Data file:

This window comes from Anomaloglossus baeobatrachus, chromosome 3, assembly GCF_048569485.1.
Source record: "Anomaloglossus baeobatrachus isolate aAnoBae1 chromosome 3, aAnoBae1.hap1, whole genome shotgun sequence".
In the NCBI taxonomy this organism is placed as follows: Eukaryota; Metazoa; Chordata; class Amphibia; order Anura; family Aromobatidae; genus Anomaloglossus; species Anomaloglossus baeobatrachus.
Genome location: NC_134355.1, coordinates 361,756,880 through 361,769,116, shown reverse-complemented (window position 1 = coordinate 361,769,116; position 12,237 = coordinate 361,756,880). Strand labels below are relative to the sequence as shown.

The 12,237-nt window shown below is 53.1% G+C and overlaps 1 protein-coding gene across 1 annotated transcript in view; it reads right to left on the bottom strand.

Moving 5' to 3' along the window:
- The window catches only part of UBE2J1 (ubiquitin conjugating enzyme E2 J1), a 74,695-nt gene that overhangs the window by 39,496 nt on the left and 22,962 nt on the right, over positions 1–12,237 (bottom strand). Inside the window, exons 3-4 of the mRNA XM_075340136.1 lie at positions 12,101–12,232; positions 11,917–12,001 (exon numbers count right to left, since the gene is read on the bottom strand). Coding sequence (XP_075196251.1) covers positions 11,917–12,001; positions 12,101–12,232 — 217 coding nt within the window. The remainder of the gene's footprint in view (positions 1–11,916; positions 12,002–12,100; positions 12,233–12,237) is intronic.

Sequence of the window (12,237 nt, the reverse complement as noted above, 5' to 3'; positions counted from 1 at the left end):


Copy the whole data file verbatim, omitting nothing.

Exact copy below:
This window comes from Anomaloglossus baeobatrachus, chromosome 3, assembly GCF_048569485.1.
Source record: "Anomaloglossus baeobatrachus isolate aAnoBae1 chromosome 3, aAnoBae1.hap1, whole genome shotgun sequence".
In the NCBI taxonomy this organism is placed as follows: Eukaryota; Metazoa; Chordata; class Amphibia; order Anura; family Aromobatidae; genus Anomaloglossus; species Anomaloglossus baeobatrachus.
Genome location: NC_134355.1, coordinates 361,756,880 through 361,769,116, shown reverse-complemented (window position 1 = coordinate 361,769,116; position 12,237 = coordinate 361,756,880). Strand labels below are relative to the sequence as shown.

The 12,237-nt window shown below is 53.1% G+C and overlaps 1 protein-coding gene across 1 annotated transcript in view; it reads right to left on the bottom strand.

Moving 5' to 3' along the window:
- The window catches only part of UBE2J1 (ubiquitin conjugating enzyme E2 J1), a 74,695-nt gene that overhangs the window by 39,496 nt on the left and 22,962 nt on the right, over positions 1–12,237 (bottom strand). Inside the window, exons 3-4 of the mRNA XM_075340136.1 lie at positions 12,101–12,232; positions 11,917–12,001 (exon numbers count right to left, since the gene is read on the bottom strand). Coding sequence (XP_075196251.1) covers positions 11,917–12,001; positions 12,101–12,232 — 217 coding nt within the window. The remainder of the gene's footprint in view (positions 1–11,916; positions 12,002–12,100; positions 12,233–12,237) is intronic.

Sequence of the window (12,237 nt, the reverse complement as noted above, 5' to 3'; positions counted from 1 at the left end):